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The language _has_ lists, lists are tables in which all positive
integers are from 1 to k. Lists are tables for which # is bijiective.
Lists are the only tables insert and remove should be used upon.

I did not say to change the default ltable.c implementation, but to
change the default way table.insert() and table.remove() work. As
argued even from the defendands they are used to be on Lists only. So
whats the problem of those by default requiring a table which has
"List" as metatable, which ensures a list is a list. Pro's could
easily remove this checks by say table.insert = table.insert_raw;
table.remove = table.remove_raw;

Additionally the more I think about lists and nil values, I see all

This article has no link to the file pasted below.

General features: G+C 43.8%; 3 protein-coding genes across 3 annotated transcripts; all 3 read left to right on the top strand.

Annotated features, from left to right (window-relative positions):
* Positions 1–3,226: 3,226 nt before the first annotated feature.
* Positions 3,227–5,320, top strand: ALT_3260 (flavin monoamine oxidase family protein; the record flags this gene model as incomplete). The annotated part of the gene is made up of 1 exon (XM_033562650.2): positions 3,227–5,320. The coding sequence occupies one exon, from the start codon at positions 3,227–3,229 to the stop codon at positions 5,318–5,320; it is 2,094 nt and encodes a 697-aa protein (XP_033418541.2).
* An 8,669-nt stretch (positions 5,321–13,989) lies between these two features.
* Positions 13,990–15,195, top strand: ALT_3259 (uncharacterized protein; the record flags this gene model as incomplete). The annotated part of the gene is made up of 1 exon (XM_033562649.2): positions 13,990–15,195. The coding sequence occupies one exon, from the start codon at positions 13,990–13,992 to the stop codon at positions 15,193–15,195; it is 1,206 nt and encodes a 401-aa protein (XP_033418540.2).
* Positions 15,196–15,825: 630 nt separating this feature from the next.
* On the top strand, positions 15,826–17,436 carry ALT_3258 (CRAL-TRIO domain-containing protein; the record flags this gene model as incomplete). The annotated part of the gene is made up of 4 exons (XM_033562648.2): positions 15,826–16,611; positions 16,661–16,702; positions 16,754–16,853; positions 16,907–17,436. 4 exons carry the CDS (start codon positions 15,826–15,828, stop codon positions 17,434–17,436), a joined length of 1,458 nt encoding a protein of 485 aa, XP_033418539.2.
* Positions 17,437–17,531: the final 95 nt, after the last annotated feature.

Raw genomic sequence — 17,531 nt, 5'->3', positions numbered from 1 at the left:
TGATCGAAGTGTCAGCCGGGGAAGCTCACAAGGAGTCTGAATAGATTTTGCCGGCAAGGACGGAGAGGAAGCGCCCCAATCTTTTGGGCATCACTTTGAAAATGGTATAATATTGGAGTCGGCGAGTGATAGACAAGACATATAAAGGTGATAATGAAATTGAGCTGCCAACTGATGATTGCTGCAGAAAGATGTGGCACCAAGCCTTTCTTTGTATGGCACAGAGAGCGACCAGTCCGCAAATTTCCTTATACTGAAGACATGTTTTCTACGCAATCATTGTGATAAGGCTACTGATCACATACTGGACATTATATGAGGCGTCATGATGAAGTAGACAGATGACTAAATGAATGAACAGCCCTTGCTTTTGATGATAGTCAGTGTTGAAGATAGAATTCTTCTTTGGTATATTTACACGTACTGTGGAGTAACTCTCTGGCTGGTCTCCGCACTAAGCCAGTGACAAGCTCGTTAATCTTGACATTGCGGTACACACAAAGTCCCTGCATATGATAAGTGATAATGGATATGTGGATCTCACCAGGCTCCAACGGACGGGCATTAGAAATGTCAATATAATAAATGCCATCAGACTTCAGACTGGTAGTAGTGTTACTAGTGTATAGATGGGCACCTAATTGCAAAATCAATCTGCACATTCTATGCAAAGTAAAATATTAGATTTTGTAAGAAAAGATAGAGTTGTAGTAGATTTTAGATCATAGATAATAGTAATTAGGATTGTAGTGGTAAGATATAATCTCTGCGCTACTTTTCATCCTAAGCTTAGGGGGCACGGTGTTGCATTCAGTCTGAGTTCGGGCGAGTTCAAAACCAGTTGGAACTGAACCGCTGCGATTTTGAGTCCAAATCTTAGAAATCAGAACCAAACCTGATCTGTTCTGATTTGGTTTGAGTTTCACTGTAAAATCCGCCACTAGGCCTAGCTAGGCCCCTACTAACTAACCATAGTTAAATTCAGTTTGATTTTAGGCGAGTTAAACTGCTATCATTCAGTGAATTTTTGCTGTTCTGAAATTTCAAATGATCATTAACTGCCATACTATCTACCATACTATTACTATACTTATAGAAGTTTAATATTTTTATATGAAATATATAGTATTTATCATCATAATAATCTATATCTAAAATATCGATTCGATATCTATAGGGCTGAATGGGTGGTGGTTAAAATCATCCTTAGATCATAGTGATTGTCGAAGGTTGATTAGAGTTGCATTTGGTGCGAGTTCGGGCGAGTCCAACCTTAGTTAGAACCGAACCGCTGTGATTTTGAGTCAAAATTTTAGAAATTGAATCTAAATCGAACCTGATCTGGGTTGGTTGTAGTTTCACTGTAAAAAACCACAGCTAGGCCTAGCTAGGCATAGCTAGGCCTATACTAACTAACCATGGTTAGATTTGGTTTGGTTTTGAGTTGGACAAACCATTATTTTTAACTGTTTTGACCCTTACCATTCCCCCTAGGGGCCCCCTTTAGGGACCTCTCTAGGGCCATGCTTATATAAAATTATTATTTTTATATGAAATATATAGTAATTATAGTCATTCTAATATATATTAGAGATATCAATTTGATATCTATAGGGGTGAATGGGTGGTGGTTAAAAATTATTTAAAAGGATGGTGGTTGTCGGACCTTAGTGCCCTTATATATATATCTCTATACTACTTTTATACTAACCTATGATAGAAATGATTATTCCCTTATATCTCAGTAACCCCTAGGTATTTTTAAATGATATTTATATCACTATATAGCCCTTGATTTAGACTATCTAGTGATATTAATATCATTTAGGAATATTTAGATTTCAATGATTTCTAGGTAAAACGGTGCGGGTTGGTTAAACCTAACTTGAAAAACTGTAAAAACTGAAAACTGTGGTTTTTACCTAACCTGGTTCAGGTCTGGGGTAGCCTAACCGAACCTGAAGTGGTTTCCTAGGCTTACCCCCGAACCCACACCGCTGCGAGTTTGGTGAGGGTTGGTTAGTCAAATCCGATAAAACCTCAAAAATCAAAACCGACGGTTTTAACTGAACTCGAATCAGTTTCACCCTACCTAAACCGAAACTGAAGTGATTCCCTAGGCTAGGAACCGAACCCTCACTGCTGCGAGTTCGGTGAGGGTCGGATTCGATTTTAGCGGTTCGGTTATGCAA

the problems arise of lists not storing their length as explicit

If there is a table a[1] = 'a',   a[4] = 'd'  .. to be considered a
list it is |'a', nil, nil, 'c'|
So in my opinion if one removes 'c' by table.remove(a, 4); it should
be |'a', nil, nil| ... this would all be much less a problem if "n"
would be a seperate variable for tables considered to be lists (and
thus insert and remove should work on them)

On Tue, Jan 11, 2011 at 2:19 PM, David Kastrup <> wrote:
> Axel Kittenberger <> writes:
>> Indeed, for my taste and coder-newbie-friendliness, it would be nice
>> if paranoid lists would be default
> Are we still talking about the language or about the mailing lists?
> The language does not _have_ lists.  It has tables.  You can use them
> for emulating various other data structures with their own invariants.
> Violate the respective invariants, and the emulation suffers.  If you
> desperately want to make it impossible to violate the invariants, use
> appropriate metatables for each emulation prohibiting the violation of
> the respective invariant.
> But there is little point in reducing the efficiency and versatility of
> the _only_ underlying data structure Lua has.
> --
> David Kastrup